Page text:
The Marines and sailors who have been circling the 3-mile track around Barton Field in honor of fallen comrades were joined for the last lap by more than 100 members of the Navy, Army and Air Force.
Together, they snaked around the track, a rainbow of colors and standards, with the Marines leading the way, bearing Old Glory and their scarlet-and-gold eagle, globe and anchor insignia.
As they rounded the last bend, one Marine in front peeled away and ran to the firing detail waiting in the wings of the Barton Field band shell. In his hand was ammunition, which was handed off to every runner who participated in the 10-day run. Each branch of service came to a stop in front of the band shell. Marine Maj. Richard Anderson was among the officers who made remarks from the podium.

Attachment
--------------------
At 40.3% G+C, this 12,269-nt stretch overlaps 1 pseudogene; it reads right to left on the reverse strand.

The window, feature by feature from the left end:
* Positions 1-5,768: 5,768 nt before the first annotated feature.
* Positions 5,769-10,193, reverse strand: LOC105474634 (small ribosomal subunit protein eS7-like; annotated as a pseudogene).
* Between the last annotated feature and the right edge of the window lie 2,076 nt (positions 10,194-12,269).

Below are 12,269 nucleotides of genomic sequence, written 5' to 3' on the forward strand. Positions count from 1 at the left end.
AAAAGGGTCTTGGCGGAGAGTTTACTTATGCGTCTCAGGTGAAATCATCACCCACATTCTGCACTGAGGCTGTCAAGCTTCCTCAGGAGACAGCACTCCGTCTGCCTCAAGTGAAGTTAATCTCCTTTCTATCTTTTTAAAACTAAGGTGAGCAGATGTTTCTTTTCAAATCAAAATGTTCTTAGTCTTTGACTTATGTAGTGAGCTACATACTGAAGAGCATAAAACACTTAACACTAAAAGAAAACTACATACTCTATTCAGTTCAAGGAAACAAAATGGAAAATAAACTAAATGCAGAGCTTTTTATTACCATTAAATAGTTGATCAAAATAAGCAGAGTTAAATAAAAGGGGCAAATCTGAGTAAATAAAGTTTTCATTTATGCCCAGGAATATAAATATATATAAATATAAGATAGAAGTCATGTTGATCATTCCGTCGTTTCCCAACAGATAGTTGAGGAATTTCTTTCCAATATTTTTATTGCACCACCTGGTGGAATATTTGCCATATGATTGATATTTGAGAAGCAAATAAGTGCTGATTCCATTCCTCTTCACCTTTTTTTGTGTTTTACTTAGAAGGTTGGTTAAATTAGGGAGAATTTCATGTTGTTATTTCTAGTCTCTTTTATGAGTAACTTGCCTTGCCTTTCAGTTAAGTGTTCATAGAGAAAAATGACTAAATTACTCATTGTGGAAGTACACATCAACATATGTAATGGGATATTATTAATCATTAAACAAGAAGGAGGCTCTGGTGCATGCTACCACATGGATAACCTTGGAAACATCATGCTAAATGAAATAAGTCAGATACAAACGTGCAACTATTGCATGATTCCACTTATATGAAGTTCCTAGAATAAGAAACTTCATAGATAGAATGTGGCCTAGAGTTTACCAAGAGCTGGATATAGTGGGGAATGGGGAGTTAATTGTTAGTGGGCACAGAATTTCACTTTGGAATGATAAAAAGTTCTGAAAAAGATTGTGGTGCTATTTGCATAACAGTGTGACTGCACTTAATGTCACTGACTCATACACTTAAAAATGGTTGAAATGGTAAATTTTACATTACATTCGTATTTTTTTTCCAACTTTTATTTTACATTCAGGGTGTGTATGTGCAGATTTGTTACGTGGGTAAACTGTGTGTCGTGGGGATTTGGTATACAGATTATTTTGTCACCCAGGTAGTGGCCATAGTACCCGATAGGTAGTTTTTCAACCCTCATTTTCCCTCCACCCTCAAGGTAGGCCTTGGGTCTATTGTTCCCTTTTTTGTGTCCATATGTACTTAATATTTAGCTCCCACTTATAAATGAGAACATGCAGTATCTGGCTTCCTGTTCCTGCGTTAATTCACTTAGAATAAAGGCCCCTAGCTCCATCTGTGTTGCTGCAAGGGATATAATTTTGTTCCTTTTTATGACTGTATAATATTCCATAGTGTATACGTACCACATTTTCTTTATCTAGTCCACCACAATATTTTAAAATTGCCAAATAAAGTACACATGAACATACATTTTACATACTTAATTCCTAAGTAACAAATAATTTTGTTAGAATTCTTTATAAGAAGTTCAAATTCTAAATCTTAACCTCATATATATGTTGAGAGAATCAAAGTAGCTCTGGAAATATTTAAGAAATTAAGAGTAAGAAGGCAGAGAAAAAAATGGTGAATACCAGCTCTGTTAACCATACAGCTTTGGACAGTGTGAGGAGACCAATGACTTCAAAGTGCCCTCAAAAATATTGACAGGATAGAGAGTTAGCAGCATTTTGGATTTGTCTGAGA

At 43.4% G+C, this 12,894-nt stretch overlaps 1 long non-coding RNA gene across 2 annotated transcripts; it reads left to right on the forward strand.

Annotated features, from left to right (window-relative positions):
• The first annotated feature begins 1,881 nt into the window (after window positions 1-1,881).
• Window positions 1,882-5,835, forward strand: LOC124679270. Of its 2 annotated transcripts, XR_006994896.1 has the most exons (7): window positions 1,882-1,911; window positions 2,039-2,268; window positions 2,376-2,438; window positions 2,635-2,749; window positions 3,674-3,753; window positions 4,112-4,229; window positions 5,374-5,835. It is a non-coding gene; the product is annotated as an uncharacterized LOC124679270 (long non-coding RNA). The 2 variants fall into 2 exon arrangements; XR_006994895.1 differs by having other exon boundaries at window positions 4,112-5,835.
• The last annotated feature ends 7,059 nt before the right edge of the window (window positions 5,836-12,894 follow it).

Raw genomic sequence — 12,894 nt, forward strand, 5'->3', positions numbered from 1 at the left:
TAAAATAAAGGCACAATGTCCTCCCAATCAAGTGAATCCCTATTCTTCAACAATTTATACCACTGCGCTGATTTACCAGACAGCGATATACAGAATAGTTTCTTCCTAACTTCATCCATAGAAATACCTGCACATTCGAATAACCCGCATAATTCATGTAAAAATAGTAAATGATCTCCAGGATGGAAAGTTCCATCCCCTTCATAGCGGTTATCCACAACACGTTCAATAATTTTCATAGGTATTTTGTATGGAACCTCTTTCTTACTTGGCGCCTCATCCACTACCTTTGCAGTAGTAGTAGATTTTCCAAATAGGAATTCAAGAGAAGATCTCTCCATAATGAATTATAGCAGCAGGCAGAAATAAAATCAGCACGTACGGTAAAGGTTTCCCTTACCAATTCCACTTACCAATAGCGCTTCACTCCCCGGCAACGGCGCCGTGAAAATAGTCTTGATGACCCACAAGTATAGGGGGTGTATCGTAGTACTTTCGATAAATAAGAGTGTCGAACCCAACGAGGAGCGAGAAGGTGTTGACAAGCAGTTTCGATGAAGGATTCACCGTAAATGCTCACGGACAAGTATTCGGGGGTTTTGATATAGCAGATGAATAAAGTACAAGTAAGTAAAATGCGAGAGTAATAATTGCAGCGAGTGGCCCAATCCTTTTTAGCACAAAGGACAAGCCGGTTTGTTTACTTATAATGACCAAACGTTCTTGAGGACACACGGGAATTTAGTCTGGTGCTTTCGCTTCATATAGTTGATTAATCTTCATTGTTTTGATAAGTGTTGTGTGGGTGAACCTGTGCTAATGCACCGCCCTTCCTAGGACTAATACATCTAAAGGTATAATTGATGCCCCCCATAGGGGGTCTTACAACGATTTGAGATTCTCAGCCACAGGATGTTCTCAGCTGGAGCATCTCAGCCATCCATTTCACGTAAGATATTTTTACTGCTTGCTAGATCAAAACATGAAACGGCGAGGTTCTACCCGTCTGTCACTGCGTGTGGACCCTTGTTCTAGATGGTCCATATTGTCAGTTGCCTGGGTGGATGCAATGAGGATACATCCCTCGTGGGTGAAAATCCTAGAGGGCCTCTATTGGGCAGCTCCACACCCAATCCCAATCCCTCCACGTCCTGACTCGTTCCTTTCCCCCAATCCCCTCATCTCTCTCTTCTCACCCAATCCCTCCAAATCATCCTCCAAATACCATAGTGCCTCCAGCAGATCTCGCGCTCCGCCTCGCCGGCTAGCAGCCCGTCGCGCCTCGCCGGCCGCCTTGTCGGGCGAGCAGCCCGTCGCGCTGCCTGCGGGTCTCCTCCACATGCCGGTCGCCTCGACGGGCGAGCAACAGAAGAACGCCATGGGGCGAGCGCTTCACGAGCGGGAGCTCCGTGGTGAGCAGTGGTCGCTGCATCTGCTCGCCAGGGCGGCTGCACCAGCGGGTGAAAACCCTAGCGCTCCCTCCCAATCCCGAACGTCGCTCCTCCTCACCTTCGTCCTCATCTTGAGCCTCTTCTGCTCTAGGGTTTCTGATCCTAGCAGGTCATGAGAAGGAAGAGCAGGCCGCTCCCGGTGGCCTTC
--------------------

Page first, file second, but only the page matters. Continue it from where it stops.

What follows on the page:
Anderson said he reminded his Marines before the tribute began at noon Nov. 1 that this was a solemn occasion. The pace was slow; no cadence was given.
“It’s a funeral march,” he said.
Each lap was in honor of three of the roughly 1,420 Marines and Navy medics, called corpsmen, who have been killed in action in Iraq and Afghanistan.
Maj. Clinton Armstrong commended his men and women for sacrificing their time and energy to prove the legacy of the Marine Corps, which celebrated its 236th birthday Thursday. But, more important, the run preserved the memory of the fallen Marines, he said.
“Thank you for proving their legacy was not in vain,” he said.